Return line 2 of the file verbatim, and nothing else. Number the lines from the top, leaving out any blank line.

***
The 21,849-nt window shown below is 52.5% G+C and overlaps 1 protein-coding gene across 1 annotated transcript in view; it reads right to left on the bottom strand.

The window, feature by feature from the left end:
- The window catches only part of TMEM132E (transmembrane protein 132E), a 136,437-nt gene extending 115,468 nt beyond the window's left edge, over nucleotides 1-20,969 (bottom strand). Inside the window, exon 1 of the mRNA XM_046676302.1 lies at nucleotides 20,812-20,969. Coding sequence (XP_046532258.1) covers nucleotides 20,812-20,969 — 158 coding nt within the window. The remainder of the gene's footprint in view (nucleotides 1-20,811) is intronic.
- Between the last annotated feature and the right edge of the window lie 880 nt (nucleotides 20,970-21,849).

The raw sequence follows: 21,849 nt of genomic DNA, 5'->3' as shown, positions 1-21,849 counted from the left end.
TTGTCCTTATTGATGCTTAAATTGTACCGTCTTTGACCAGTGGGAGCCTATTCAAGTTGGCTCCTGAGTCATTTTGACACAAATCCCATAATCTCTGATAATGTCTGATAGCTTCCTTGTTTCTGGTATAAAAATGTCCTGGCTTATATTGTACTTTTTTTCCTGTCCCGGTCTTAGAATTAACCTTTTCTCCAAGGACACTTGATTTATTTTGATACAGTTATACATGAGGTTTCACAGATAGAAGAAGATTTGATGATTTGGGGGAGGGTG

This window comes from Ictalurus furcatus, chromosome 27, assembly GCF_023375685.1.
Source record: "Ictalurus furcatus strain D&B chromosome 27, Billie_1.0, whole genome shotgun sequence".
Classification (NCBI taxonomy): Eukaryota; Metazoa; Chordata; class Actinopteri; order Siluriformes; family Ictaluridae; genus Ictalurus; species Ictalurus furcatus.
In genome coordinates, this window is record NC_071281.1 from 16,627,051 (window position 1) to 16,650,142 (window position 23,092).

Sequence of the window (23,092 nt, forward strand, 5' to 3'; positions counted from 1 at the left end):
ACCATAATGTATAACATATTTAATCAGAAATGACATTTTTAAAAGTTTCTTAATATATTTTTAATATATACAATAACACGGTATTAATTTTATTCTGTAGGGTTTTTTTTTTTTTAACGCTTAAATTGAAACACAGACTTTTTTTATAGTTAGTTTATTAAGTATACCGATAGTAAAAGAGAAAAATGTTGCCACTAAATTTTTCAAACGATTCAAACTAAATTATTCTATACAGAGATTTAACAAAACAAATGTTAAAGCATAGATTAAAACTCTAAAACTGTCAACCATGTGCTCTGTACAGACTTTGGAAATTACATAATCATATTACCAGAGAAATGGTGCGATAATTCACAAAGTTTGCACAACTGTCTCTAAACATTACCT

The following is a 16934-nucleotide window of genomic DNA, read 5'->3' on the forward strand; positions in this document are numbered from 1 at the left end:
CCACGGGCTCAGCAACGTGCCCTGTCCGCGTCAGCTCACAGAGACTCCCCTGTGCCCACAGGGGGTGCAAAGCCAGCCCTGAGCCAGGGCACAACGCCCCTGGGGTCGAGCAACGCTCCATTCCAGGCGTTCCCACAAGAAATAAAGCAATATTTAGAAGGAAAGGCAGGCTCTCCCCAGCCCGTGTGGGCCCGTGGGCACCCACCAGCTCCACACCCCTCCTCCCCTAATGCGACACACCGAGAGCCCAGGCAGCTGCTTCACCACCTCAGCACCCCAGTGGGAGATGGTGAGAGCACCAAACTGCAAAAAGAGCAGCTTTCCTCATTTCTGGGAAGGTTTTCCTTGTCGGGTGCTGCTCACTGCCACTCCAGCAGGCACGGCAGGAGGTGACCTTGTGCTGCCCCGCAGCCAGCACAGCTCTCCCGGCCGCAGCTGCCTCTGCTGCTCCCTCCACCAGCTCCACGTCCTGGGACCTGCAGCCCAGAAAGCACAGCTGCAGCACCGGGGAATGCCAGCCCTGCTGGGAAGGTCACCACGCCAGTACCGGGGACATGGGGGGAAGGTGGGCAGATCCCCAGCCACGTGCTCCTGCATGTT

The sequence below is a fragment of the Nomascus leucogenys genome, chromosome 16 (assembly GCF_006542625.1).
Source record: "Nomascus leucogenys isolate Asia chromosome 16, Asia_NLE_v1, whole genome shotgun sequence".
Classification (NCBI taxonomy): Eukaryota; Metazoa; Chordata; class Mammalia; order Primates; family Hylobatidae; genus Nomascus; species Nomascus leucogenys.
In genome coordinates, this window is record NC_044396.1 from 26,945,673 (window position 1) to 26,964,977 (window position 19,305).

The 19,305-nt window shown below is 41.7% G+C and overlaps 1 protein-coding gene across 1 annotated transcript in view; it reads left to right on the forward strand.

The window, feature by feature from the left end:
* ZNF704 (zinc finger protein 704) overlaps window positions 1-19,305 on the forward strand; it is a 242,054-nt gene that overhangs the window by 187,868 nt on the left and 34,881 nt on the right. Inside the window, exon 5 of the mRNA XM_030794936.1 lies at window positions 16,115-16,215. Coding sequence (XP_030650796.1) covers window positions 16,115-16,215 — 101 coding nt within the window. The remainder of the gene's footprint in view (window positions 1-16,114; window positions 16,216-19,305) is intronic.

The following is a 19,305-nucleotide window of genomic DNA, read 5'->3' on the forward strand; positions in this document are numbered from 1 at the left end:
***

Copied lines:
The window, feature by feature from the left end: